I’m not even going to pretend for a minute this is real pho. It’s missing the lime slices, Thai basil, sprouts, chiles, sriracha and hoisin sauce; the meat is wrong; the beef stock comes from a jar…I could go on and on.
That said, I’ve eaten a lot of pho at a lot of restaurants, and I’ve even made it the “correct” way at home using oxtail and beef bones, and this bastardized, not-at-all authentic version happens to be the closest I’ve come to restaurant pho. (That is, minus the condiments. If you can afford a lime at the very least, by all means buy one to slice up and squeeze over the soup. And I heartily endorse the Thai basil as well.) It also happens to be quick and easy and totally doable for a weeknight meal, and if you use smaller bowls and serve a garden salad on the side, it could easily stretch to 4 servings.
• 8 oz. top round steak (discount meat, thawed): $1.52
• 4 cups beef broth = 4 tsp. from Better Than Bouillon Base (Costco jar): 50 cents
• 3 shallots, peeled and quartered: 50 cents
• 1/2 package bean-thread noodles (89 cents at Asian market): 45 cents
• (1) 1-inch piece ginger, sliced and bruised: 20 cents
• Leaves from 1/2 bunch cilantro (38 cents), roughly chopped: 19 cents
• 3 T Vietnamese fish sauce: 10 cents
• 2 T brown sugar: 10 cents
• 2 T vegetable oil (bulk): 10 cents.
• 1 T coriander seeds (bulk): 5 cents
• 3 star anise (bulk): 2 cents
• 1 cinnamon stick, broken in half (bulk): 2 cents
• 5 cloves (bulk): 1 cent
• Kosher salt and freshly ground black pepper for steak: 1 cent
Total: $3.77/2 = $1.88/bowl
Remove the steak from the refrigerator and season with salt and pepper on both sides. Allow it to come up to room temperature.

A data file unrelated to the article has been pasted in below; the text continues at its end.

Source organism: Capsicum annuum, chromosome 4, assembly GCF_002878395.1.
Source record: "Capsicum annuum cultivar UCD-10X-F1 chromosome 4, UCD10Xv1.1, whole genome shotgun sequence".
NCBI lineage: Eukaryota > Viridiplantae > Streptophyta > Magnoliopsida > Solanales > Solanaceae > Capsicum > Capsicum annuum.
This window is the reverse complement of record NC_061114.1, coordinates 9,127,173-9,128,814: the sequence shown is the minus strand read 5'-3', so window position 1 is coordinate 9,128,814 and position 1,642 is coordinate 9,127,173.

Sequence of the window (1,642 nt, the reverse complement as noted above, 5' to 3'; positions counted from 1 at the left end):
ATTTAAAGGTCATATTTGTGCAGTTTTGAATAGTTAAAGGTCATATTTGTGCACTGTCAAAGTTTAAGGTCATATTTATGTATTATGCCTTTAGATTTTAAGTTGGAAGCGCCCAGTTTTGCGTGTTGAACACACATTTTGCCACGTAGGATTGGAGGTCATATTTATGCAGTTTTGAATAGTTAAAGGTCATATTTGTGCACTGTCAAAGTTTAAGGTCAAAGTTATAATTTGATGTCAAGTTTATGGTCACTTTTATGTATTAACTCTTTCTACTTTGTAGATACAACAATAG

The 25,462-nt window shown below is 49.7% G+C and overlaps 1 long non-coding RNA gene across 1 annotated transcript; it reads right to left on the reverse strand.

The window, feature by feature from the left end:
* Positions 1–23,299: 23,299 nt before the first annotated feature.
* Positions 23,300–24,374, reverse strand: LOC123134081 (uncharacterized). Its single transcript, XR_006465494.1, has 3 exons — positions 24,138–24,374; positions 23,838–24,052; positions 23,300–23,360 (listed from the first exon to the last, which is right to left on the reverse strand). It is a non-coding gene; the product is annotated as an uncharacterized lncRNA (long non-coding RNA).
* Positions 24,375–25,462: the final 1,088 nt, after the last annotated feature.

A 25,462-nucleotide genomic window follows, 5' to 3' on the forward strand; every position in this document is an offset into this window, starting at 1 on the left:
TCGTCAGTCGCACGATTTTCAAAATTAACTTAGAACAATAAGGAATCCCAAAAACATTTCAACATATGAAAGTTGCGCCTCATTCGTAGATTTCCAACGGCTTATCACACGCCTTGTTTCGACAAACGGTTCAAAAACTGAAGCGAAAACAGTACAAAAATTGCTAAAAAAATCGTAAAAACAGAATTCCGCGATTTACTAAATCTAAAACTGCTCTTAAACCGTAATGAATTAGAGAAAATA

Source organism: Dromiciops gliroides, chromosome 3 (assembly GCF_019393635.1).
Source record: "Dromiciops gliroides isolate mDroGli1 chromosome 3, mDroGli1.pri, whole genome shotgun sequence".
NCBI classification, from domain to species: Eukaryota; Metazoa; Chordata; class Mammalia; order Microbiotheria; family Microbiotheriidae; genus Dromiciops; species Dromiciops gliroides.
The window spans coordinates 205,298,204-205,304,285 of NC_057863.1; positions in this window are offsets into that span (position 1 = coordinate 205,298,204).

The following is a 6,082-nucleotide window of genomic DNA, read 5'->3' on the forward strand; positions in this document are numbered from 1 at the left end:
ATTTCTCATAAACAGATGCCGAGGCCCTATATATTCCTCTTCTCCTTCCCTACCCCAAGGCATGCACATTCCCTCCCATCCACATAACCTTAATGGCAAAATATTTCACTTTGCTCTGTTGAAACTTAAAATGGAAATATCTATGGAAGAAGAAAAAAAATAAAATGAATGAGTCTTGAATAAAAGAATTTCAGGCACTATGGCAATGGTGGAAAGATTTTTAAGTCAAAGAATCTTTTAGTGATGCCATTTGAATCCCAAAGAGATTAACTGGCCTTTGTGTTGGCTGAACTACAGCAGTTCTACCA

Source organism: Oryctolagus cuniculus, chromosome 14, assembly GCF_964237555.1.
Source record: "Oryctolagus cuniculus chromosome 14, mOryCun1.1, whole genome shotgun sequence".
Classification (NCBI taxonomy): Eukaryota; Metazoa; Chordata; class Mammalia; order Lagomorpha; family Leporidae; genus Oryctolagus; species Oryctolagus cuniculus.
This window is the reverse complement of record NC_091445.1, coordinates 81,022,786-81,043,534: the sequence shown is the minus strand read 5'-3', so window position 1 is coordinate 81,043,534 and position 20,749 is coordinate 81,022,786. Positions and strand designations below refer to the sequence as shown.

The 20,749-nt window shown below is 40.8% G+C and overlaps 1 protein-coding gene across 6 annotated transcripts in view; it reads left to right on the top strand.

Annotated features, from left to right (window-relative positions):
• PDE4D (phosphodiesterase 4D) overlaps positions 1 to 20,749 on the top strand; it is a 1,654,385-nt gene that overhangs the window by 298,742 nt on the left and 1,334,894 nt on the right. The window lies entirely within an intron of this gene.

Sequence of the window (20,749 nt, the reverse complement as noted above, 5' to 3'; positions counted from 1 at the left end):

Heat a tall pot (I use a Calphalon 12-quart stockpot, but it’s kind of large) over medium-high heat, and add the coriander, star anise, cinnamon stick, and cloves. Toast until fragrant, and remove to a small bowl.
Add the 2 T vegetable oil, bruised ginger, and shallots, and cook until the shallots have charred spots and the ginger has colored. (I’ve also tried charring the shallots and ginger under the broiler, but something about cooking them in the oil seems to bring out noticeably more flavor.) Add the toasted spices and again stir until fragrant.
Add 1 1/2 cups water, the 4 cups beef broth, 3 T fish sauce, and 2 T sugar (granulated is OK too if you don’t have brown), and boil for about 15 or 20 minutes. The flavors will concentrate as the liquid reduces, but you may find yourself needing to add a little more sugar, fish sauce, or beef base to taste, if you like a stronger broth.
Meanwhile, put half the bean thread noodles in a pot or heat-proof bowl, and boil enough water in a teapot or kettle to cover them. Pour the boiling water over the noodles and break them up a bit with a fork. Cover the bowl or pot and let soak about 10 minutes. Test a noodle after 5 minutes to make sure it’s not going to be overcooked after 10. Once the noodles are done, pour them into a large sieve or strainer and rinse with cold water. Divide between two (or among four) soup bowls.
Tear off the cilantro leaves and roughly chop. Put in a bowl for garnish.
Preheat the broiler and broil the steak about 5 minutes on both sides; cover with foil and let rest for another 5 minutes before slicing very thinly and dividing it between the soup bowls. It’s OK if it’s still quite rare in the middle; the hot soup will cook it.
Strain the broth, return it to the pot, and reheat it until boiling. Pour over the noodles and beef, and garnish with cilantro leaves (or lime and Thai basil, if you’re a high roller).